U.S. banks are finding their footing and as earnings start to roll in from the big names there are some trends emerging. Bobbi Rebell reports.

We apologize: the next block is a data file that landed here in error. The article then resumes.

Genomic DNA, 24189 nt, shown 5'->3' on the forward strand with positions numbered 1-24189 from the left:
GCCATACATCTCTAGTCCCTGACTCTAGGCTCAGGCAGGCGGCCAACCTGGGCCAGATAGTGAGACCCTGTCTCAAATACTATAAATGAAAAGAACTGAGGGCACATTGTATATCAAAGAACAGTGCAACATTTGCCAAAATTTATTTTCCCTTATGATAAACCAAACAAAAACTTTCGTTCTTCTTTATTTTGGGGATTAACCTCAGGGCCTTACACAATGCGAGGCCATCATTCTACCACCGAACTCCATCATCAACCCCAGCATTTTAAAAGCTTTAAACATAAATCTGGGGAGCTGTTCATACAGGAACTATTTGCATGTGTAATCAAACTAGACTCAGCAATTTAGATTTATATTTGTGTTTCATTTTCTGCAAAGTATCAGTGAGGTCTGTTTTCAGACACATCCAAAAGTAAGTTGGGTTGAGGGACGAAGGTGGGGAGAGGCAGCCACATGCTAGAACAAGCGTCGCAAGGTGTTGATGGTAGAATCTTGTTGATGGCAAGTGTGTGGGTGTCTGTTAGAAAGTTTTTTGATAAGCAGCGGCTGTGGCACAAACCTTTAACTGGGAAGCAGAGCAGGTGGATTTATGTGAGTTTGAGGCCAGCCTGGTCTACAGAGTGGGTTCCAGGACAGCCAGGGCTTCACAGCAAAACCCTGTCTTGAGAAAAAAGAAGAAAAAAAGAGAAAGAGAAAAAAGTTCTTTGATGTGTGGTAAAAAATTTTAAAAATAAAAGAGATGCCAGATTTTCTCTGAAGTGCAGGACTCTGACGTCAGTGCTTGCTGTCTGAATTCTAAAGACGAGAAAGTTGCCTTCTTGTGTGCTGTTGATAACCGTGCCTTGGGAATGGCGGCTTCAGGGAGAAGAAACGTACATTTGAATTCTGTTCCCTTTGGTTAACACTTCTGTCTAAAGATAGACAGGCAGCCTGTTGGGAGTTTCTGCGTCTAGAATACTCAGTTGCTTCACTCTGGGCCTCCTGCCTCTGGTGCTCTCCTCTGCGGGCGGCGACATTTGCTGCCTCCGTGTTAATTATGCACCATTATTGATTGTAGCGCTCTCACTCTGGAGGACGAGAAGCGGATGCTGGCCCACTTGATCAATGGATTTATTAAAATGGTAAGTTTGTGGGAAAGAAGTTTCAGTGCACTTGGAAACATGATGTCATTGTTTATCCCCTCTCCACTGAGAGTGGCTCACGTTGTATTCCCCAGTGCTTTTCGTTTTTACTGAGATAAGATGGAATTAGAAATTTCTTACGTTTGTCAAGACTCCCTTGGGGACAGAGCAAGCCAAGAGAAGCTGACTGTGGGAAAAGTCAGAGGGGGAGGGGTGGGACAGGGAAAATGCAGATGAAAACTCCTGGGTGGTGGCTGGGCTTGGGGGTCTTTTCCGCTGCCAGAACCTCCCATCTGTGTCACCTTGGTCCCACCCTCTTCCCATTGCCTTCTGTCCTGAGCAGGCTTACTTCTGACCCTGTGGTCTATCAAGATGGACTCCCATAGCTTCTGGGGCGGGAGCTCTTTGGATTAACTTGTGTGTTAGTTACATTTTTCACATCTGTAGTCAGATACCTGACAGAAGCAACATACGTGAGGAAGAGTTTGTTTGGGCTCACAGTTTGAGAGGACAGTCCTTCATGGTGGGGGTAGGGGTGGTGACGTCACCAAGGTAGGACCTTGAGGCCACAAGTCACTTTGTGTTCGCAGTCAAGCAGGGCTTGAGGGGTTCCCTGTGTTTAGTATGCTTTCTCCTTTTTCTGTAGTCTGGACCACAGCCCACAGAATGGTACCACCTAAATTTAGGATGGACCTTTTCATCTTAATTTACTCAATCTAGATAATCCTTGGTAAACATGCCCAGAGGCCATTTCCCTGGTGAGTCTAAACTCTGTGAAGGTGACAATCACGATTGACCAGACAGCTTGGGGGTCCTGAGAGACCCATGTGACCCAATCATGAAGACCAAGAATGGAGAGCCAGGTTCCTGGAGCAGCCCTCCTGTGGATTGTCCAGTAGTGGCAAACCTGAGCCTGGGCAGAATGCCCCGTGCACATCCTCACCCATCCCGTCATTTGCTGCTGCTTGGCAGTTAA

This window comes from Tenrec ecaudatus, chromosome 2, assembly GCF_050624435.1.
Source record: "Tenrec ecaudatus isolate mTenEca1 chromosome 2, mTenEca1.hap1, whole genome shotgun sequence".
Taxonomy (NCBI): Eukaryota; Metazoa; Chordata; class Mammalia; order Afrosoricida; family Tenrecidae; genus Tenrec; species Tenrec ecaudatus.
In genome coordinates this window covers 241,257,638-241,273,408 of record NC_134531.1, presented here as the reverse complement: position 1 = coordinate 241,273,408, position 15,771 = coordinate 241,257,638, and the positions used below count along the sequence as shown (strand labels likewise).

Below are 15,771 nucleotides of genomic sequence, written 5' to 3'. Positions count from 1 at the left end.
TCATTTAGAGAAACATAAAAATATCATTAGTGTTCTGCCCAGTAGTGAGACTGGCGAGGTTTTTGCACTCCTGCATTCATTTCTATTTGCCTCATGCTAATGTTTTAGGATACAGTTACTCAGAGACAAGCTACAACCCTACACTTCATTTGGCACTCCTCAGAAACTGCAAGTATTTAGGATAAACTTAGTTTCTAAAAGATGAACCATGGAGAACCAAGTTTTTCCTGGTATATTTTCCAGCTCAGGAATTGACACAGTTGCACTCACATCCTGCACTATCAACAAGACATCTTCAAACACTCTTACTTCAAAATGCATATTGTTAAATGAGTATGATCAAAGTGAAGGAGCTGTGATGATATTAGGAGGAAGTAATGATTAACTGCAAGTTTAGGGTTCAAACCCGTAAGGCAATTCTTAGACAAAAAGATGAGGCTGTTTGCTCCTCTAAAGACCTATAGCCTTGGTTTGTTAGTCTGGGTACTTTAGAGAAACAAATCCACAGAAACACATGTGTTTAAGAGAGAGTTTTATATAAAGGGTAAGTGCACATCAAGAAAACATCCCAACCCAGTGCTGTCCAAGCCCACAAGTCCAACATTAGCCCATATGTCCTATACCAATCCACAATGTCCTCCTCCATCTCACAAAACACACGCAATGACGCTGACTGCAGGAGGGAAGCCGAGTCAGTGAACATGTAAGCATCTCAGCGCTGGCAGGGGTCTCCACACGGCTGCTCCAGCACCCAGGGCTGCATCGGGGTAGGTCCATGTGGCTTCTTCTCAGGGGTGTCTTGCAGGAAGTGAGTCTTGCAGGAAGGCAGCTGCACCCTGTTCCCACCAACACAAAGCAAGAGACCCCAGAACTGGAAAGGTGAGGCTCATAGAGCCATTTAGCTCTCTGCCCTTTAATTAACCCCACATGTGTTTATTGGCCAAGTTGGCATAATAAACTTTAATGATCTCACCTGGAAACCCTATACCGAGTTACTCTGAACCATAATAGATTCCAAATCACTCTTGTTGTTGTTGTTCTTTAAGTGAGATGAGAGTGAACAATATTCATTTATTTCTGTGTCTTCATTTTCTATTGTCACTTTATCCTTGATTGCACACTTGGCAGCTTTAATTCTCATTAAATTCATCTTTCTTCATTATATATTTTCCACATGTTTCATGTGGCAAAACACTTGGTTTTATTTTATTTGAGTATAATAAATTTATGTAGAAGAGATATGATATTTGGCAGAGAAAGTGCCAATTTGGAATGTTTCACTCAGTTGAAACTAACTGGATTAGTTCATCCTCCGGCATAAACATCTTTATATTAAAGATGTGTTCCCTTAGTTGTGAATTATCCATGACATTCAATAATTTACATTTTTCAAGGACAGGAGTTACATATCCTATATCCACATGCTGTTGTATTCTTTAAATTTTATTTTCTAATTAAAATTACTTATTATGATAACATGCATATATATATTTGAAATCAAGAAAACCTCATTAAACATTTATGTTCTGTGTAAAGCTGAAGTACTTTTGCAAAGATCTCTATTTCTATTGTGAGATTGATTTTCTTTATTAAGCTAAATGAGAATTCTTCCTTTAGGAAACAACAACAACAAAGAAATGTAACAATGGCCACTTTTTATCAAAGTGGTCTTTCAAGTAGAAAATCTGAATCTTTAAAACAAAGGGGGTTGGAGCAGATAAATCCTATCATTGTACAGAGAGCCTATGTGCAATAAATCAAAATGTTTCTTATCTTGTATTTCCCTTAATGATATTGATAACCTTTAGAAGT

U.S. banks are finding their footing and as earnings start to roll in from the big names there are some trends emerging. For one thing, credit conditions are looking better. Reuters BreakingViews Antony Currie: SOUNDBITE: ANTONY CURRIE, COLUMNIST, REUTERS BREAKINGVIEWS (ENGLISH) SAYING: "People and businesses are paying their loans back wonderfully on time. Everything is looking great. Now it may be that the banks are being a bit more conservative." The recent uptick of market volatility has helped trading revenues. For example, JP Morgan saw fixed income and currency trading revenue rise. And cost cutting helps. Citi is getting out of consumer banking in 11 markets including Egypt and Japan. The mortgage business is steadying - that helped over at Wells Fargo - but it's still not great. FBR's Paul Miller: SOUNDBITE: PAUL MILLER, BANK ANALYST, FBR (ENGLISH) SAYING: "The purchase market today is about $600 billion. It's the same size it was 25 years ago. So, this is an issue overall issue with the mortgage market. They have to get out of this. We need a more- stronger purchase market. I think not just for the banks and mortgage banks to do well, but the overall economy to do well, because housing is a very big part of the economy" And lower yields on treasuries are also making it tougher for banks to make money. SOUNDBITE: PAUL MILLER, BANK ANALYST, FBR (ENGLISH) SAYING: "I think if the 10-year remains weak and we continue to see a flattening yield curve you are going to struggle getting earnings, your cost of capital. I think that is the biggest concern for any of these companies. " Miller added that the increased regulations put in place after the financial crisis have raised costs and continue to hurt the sectors' profitability.